Stevens, for the dissenters, recapitulated his previous contentions. He believed that the majority opinion concluded at the point where analysis of the issue ought to begin. No one, he declared, disagreed with the proposition that the government cannot constitutionally punish offensive ideas. But, he argued, certain methods of expression, such as flag burning, might be proscribed if the purpose of the proscription did not relate to the suppression of ideas individuals sought to express, if that proscription did not interfere with the individual's freedom to express those ideas by other means, and if on balance the government's interest in the proscription outweighed the individual's choice of the means of expressing themselves. Stevens expatiated on the flag as a symbol and insisted that the government should protect its symbolic value without regard to the specific content of the flag burner's speech. Moreover, Eichman and the other dissidents were completely free to express their ideas by means other than flag burning. Stevens apparently missed the point that Eich-man had a right to choose his own means of communicating his political protest. What disturbed Stevens most was the belief that flag burners actually have damaged the symbolic value of the flag. And he added the following in a veiled allusion to the shenanigans of would-be amenders of the Constitution: "Moreover, the integrity of the symbol has been compromised by those leaders who seem to advocate compulsory worship of the flag even by individuals whom it offends, or who seem to manipulate the symbol of national purpose into a pretext for partisan disputes about meaner ends."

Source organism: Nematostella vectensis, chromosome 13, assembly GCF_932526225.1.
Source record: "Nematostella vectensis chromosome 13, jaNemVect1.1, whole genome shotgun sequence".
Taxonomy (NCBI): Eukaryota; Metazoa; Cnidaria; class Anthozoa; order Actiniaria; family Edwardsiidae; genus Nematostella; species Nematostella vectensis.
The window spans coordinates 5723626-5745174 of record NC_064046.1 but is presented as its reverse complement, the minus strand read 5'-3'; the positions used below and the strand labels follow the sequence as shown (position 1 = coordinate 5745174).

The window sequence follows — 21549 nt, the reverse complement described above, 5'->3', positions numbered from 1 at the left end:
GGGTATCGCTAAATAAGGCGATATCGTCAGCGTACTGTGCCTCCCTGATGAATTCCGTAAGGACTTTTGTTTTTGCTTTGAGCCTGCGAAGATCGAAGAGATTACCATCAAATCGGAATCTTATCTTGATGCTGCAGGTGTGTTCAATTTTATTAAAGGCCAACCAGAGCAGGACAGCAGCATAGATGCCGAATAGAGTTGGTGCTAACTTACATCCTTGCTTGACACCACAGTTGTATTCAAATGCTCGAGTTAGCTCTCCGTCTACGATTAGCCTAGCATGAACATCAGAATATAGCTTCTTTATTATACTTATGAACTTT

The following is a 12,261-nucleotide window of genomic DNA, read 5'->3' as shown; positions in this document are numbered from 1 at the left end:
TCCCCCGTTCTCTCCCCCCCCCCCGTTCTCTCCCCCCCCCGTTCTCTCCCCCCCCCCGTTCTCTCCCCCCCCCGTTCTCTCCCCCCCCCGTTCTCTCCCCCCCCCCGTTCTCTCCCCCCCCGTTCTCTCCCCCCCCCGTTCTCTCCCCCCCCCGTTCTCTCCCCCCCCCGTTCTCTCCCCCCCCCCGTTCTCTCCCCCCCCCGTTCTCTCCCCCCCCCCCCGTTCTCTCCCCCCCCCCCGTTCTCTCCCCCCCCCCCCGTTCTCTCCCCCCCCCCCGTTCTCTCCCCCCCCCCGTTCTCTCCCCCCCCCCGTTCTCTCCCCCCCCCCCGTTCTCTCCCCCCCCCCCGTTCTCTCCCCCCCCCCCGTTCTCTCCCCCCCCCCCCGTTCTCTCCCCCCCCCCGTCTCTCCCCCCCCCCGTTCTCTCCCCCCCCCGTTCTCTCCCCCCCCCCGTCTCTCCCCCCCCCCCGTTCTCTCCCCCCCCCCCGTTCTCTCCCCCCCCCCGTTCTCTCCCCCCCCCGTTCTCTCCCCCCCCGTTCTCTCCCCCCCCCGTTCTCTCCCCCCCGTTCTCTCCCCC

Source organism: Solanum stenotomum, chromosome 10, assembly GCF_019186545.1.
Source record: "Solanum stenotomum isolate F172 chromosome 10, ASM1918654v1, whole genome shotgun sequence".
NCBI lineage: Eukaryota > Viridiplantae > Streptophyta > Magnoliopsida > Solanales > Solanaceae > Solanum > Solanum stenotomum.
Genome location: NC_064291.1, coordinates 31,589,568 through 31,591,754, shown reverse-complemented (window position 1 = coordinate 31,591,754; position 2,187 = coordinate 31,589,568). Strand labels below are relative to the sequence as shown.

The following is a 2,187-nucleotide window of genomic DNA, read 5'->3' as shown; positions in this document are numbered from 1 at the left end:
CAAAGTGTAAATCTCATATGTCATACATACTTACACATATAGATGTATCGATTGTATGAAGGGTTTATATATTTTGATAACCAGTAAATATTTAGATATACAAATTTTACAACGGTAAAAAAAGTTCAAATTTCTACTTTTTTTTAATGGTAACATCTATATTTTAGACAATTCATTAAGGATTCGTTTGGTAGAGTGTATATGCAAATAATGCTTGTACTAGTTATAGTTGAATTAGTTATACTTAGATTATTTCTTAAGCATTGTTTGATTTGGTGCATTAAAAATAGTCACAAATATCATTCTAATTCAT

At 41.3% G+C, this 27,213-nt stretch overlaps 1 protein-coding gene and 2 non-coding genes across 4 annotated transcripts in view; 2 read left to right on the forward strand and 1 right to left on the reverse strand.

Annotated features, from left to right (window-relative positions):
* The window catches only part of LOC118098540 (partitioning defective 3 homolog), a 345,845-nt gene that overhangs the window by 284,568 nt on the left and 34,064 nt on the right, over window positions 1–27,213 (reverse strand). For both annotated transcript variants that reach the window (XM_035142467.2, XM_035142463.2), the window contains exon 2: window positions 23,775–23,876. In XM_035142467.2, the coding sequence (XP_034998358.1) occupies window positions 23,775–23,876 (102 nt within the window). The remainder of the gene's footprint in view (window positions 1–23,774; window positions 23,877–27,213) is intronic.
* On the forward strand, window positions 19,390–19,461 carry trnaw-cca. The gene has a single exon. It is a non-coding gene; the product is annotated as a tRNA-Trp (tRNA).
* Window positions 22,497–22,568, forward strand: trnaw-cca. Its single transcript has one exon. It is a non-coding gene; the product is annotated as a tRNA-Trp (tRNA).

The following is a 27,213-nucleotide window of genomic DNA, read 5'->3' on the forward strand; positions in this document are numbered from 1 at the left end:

Every nation in the world has a flag, and many of them, including some democracies, have laws against desecrating their flag. No other nation has our Bill of Rights. The year 1991 marked the 200th anniversary of its ratification. It requires no limiting amendment. The American people understand that they are not threatened by flag burners, and the American people prefer the First Amendment undiluted. They understand that imprisoning a few extremists is not what patriotism is about. Forced patriotism is not American. Flag burning is all wrong, but a lot of wrongheaded speech is protected by the Constitution. When the nation celebrated the bicentennial of the Bill of Rights, it celebrated a wonderfully terse, eloquent, and effective summation of individual freedoms. Time has not shown a need to add "except for flag burners." That exception, as the Court majority realized, might show that the nation is so lacking in faith in itself that it permits the Johnsons and Eichmans to diminish the flag's meaning. They are best treated, as Brennan urged, by saluting the flag that they burn or by ignoring them contemptuously.

Leonard W. Levy


Greenawalt, Kent 1990 O'er the Land of the Free: Flag Burning as Speech. UCLA Law Review 37:925–947.

Kmiec, Douglas W. 1990 In the Aftermath of Johnson and Eichman. Brigham Young University Law Review 1990:577–638.